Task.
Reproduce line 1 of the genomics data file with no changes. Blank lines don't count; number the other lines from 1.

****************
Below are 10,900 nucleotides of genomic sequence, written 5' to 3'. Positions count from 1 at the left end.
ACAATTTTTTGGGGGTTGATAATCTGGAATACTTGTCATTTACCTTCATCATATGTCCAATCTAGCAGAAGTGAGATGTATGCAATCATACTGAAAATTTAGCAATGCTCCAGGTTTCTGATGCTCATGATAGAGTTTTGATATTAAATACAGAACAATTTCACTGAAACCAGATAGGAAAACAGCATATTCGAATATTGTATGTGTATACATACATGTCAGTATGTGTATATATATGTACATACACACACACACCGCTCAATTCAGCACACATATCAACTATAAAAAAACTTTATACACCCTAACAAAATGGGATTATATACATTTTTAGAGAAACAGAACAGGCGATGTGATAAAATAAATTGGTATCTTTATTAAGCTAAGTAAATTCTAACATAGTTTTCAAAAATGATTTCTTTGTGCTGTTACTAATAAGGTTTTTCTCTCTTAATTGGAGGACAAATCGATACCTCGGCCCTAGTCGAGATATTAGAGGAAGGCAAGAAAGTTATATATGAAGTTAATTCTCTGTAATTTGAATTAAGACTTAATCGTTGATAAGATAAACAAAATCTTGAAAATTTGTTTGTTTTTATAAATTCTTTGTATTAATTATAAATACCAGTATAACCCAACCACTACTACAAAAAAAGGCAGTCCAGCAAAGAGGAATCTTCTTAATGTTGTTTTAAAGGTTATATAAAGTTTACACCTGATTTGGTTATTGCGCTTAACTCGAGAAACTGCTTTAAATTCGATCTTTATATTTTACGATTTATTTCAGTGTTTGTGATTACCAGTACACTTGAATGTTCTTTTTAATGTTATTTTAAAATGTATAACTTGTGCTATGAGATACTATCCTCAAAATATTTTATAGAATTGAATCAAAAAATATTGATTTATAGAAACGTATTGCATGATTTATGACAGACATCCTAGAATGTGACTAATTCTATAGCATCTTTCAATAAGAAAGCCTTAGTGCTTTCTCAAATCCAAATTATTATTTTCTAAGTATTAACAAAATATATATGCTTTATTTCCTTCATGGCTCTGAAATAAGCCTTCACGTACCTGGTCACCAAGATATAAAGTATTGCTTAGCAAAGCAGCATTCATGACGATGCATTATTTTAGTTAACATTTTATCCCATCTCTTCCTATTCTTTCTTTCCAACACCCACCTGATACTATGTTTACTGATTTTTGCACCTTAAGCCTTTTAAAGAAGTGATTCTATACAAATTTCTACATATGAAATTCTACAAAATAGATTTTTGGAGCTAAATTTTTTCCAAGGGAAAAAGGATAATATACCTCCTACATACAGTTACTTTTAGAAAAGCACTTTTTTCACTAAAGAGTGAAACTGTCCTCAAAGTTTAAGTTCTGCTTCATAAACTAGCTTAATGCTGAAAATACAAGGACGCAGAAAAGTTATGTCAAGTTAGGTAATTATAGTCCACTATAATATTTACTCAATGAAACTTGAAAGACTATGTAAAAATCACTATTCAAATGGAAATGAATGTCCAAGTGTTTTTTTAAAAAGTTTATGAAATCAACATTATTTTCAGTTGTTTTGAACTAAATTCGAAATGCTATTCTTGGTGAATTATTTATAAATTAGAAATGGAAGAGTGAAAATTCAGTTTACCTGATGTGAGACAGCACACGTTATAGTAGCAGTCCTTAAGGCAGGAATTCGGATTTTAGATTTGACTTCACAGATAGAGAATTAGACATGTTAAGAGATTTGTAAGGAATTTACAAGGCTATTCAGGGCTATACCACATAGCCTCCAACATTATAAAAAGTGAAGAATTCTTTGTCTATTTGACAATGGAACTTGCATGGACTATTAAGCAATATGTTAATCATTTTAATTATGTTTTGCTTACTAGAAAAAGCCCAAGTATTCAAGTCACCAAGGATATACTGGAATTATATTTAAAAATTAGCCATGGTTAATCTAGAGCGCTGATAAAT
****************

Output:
Below are 10,900 nucleotides of genomic sequence, written 5' to 3'. Positions count from 1 at the left end.